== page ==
Sustaining the National Health Insurance Scheme in South Africa: The Roles and Challenges of Community Health Workers

Takalani G. Tshitangano, Foluke C. Olaniyi*
Department of Public Health, School of Health Sciences, University of Venda, South Africa



The provision of universal health coverage is acknowledged as a priority goal for healthcare systems globally. In South Africa, the National Health Insurance system has been endorsed as a funding model for the provision of universal health coverage for South Africans. Community Health Workers have contributed to better universal health coverage outcomes in many countries. A study in India revealed that coverage of health care practices is positively correlated with the knowledge level of Community Health Workers. In South Africa, there is a difference in the duration of training of Community Health Workers in different provinces, especially in Vhembe District.


This study aimed to assess Community Health Workers’ knowledge regarding their roles and describe their challenges within the context of National Health Insurance.


Qualitative design was used to collect data from 33 participants who formed five focus groups comprising six to eight members each. Ethical principles of research such as permission, informed consent, voluntary participation and anonymity were observed. Data was analysed using thematic data analysis technique guided by Tesch open coding method.


The findings revealed that Community Health Workers lack adequate knowledge regarding the roles they are expected to play within Ward Based Outreach teams. Some of the challenges they face include transportation to clients’ homes and poor reception in households.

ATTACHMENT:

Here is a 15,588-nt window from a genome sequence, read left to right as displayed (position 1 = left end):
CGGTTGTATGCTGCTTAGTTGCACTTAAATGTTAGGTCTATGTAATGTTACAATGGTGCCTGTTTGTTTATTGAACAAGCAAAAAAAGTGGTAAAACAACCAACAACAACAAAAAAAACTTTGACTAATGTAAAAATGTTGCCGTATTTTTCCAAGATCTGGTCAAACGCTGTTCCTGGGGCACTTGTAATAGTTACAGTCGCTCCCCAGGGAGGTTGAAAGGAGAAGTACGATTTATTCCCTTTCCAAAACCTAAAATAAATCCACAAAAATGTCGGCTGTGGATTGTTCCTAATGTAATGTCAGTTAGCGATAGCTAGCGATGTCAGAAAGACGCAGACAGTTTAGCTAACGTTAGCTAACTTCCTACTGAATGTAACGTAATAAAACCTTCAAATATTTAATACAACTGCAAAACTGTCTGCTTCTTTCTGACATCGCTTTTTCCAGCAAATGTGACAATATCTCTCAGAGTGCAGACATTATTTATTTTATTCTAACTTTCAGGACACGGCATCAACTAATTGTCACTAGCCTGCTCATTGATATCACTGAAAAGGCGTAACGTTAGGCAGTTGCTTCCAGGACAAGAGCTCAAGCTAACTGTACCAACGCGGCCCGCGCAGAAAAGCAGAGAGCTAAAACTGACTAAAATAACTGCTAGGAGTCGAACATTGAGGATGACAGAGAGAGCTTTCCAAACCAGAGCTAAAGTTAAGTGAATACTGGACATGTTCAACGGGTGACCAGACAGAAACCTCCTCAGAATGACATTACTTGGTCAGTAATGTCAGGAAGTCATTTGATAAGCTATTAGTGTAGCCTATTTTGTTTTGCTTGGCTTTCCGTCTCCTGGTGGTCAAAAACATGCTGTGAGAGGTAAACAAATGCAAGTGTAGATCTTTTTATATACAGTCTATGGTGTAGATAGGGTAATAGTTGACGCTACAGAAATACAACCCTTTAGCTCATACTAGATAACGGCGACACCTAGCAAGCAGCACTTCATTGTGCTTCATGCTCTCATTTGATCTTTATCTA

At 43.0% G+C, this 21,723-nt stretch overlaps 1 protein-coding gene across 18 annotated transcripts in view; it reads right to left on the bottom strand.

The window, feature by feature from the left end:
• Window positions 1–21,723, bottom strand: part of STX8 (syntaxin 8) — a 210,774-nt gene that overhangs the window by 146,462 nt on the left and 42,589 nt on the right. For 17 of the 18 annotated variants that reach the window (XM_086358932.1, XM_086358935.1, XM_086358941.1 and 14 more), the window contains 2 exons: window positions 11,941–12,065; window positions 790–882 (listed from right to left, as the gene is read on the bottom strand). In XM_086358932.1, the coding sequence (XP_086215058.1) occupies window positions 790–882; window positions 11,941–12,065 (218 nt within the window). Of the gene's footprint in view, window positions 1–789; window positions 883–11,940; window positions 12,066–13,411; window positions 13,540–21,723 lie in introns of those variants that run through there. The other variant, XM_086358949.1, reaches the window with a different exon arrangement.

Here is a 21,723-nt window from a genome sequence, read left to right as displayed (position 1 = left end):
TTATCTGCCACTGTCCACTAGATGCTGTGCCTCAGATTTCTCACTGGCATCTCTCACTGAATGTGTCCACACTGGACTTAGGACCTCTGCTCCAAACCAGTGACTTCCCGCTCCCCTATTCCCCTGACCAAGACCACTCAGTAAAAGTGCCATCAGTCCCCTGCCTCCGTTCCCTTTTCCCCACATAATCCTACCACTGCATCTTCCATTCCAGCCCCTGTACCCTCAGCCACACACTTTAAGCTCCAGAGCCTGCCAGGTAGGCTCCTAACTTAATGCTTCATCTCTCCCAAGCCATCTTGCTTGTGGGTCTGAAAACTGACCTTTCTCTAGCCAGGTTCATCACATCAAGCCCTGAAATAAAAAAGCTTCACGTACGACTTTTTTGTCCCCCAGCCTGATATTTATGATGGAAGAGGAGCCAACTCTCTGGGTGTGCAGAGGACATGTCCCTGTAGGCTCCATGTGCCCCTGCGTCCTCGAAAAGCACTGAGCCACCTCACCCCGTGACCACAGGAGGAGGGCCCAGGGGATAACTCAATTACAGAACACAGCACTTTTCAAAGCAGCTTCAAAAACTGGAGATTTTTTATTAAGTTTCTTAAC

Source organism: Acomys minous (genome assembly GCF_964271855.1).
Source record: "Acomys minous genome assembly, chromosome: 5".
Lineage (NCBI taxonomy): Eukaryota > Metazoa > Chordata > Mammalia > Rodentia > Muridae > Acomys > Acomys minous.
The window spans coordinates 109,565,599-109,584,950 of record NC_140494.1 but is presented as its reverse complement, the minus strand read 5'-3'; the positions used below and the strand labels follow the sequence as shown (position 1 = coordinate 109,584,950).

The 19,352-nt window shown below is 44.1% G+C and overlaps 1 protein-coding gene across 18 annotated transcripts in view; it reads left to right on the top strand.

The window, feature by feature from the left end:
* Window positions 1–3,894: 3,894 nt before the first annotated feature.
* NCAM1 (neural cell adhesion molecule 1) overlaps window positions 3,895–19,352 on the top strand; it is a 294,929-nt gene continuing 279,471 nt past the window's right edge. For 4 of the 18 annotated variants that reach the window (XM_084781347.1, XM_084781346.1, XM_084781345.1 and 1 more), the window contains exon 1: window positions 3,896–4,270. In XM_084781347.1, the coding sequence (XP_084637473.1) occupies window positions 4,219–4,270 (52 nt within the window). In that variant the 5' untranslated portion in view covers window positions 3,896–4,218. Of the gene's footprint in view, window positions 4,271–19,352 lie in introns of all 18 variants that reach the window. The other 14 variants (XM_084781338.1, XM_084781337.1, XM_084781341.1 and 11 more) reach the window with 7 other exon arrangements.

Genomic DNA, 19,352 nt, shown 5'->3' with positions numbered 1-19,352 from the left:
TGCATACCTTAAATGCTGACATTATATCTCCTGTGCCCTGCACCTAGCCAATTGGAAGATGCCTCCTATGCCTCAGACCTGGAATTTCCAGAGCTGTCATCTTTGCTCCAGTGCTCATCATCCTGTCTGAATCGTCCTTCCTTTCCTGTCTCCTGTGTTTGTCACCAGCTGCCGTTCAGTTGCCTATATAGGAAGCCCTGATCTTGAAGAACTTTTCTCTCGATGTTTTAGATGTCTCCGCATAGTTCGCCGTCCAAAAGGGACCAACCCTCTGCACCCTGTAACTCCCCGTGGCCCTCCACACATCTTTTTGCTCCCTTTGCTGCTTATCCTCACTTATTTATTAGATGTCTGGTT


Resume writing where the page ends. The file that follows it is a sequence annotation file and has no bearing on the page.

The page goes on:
A review of the South African Qualification Authority health promoter unit standards is recommended coupled with the mentorship of Community Health Workers by retired nurses to help them understand their roles better.

Keywords: Community health workers, National Health Insurance, Roles, Knowledge, Challenges, South Africa.

Abstract Information

Identifiers and Pagination:

Year: 2018
Volume: 11
Publisher Item Identifier: EA-TOPHJ-2018-37

Article History:

Received Date: 26/6/2018
Revision Received Date: 24/10/2018
Acceptance Date: 30/10/2018
Electronic publication date: 15/11/2018
Collection year: 2018

© 2018 Tshitangano and Olaniyi.

open-access license: This is an open access article distributed under the terms of the Creative Commons Attribution 4.0 International Public License (CC-BY 4.0), a copy of which is available at: This license permits unrestricted use, distribution, and reproduction in any medium, provided the original author and source are credited.

* Address correspondence to this author at the Department of Public Health, School of Health Sciences, University of Venda, South Africa, Tel: +27612177991; E-mail: